About 750 Clark County employees could know next month if their pay is going up.
County commissioners directed staff Tuesday to prepare a proposal for boosting the salaries of about 750 nonunion, nonmanagement employees.
Commissioners haven’t made a final decision, but didn’t raise any initial objections to the idea, which they discussed publicly for the first time.
If the proposal is approved, about 750 employees whose salaries were cut 2 percent in 2011, would get salary increases of about 2 percent.
“They’ve had no wage movement in that time period going back to 2011,” County Manager Don Burnette said.
Commissioner Chris Giunchigliani supported the proposal, saying, “I do think we need to restore the 2 percent that was taken away during our budget cuts.”
As part of that proposal, commissioners are also considering the elimination of longevity pay for future employees not yet hired. Longevity pay, 2 percent of base salary, starts for employees after they have eight years of seniority.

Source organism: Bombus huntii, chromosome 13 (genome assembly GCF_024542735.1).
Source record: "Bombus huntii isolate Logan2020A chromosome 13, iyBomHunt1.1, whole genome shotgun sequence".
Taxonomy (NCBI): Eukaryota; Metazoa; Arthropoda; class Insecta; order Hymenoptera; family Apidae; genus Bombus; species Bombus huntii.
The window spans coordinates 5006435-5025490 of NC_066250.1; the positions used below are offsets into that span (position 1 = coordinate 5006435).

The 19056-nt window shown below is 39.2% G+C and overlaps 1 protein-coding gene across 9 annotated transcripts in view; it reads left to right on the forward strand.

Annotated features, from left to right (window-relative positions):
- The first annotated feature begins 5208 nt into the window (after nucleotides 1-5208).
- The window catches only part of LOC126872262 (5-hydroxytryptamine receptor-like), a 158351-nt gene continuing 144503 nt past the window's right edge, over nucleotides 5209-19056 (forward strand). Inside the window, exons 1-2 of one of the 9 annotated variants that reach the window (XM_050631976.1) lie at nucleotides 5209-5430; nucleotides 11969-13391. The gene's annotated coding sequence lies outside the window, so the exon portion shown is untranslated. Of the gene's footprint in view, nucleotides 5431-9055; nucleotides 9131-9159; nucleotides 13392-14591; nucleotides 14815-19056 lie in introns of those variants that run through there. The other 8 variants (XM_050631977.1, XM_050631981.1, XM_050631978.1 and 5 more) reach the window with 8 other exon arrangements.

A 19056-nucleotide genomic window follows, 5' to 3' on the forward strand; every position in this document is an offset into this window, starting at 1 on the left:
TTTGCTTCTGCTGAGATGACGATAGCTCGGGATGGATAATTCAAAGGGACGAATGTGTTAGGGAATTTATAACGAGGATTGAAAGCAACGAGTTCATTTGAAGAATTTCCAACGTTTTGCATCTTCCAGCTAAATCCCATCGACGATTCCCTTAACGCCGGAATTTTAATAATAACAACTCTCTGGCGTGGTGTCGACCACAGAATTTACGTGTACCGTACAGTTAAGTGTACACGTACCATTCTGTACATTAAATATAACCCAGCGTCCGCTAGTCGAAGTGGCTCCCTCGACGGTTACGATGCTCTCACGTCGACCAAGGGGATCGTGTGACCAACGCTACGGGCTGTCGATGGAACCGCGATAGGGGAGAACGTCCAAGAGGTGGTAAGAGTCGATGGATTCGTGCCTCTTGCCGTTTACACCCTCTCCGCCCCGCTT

Under the proposal, current employees who haven’t yet reached the eight-year mark would still be eligible for longevity pay in the future.
The cost of the potential salary increases is estimated at $1 million. The savings from eliminating longevity pay, meanwhile, is estimated at $28.3 million across a 30-year period.
Merit pay increases have been frozen since 2011, after dropping from 3 percent to 1 percent in 2009. The nonunion and nonmanagement workers no longer get cost-of-living increases.
Those employees are in District Court, human resources, finance and commissioners’ office, earning an average salary of $59,585. The proposal will come up for a vote in August.
Other salary increases could be ahead for county workers. The county’s currently in negotiations with the Service Employees International Union, which is the county’s largest union and represents 5,000 employees. SEIU members also had 2 percent pay cuts in 2011.
Contact reporter Ben Botkin at firstname.lastname@example.org or 702-455-4519.